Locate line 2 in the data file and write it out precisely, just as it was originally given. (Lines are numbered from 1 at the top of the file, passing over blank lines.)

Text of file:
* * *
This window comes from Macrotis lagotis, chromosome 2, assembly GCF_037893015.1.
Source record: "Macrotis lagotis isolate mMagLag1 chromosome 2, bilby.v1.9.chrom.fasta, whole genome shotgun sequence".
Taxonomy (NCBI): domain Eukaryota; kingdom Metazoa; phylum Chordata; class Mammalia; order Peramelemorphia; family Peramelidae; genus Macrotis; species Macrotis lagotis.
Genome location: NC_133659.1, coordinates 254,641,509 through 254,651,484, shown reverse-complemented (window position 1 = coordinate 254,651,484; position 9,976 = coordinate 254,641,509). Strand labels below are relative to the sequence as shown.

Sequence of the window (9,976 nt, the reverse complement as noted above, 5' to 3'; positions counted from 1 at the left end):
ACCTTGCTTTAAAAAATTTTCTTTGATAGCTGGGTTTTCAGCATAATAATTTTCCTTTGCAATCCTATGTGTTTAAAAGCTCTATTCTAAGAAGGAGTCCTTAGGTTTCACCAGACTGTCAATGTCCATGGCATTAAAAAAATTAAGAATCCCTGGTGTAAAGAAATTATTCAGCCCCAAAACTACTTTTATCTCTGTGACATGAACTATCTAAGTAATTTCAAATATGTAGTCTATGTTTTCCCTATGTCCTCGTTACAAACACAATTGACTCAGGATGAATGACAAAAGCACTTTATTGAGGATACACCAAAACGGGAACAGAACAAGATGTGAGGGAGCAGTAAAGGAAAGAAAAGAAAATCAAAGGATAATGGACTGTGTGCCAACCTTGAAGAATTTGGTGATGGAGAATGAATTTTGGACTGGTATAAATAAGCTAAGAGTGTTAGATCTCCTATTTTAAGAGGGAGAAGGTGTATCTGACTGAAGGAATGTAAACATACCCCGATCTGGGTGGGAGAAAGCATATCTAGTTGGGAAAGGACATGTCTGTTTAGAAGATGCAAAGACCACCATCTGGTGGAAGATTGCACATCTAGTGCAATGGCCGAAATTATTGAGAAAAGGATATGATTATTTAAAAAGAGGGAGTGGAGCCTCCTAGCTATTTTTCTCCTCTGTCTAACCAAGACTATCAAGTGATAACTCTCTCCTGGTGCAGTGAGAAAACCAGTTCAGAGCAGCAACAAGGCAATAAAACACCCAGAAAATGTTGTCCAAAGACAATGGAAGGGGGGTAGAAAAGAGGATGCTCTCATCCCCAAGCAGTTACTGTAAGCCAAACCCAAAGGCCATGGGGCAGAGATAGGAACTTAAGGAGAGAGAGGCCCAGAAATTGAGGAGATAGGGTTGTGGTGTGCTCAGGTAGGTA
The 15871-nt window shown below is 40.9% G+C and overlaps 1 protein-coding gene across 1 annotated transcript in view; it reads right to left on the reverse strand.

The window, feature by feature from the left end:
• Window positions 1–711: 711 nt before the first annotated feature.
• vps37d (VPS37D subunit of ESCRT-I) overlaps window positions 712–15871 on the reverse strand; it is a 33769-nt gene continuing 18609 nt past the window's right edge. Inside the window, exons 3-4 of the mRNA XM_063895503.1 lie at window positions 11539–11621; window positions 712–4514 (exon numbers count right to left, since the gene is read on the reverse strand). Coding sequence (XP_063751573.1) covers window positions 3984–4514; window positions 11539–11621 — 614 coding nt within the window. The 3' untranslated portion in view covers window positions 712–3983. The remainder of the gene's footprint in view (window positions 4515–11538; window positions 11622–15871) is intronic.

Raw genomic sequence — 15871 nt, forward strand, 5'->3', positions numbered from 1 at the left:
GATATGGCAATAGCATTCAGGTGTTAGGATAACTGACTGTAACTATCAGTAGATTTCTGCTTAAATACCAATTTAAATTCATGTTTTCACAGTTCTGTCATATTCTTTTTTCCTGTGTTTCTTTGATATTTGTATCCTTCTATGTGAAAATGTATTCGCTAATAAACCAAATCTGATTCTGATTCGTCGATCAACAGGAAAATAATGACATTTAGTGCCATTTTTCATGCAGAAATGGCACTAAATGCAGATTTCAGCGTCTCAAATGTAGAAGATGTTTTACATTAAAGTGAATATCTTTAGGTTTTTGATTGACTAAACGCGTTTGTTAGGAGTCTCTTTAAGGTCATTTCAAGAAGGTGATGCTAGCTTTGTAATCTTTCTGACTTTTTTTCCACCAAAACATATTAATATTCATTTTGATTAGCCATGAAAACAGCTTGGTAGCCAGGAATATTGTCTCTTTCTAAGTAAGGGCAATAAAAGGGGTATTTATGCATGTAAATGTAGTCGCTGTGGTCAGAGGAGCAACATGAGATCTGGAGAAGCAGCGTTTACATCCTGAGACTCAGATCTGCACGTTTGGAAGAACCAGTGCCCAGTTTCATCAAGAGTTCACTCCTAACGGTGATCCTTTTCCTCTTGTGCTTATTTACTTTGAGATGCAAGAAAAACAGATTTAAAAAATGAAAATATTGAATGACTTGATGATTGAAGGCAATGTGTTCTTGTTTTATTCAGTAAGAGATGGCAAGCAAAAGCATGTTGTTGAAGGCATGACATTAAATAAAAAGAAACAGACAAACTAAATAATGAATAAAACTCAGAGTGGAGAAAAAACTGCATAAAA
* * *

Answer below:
Source record: "Macrotis lagotis isolate mMagLag1 chromosome 2, bilby.v1.9.chrom.fasta, whole genome shotgun sequence".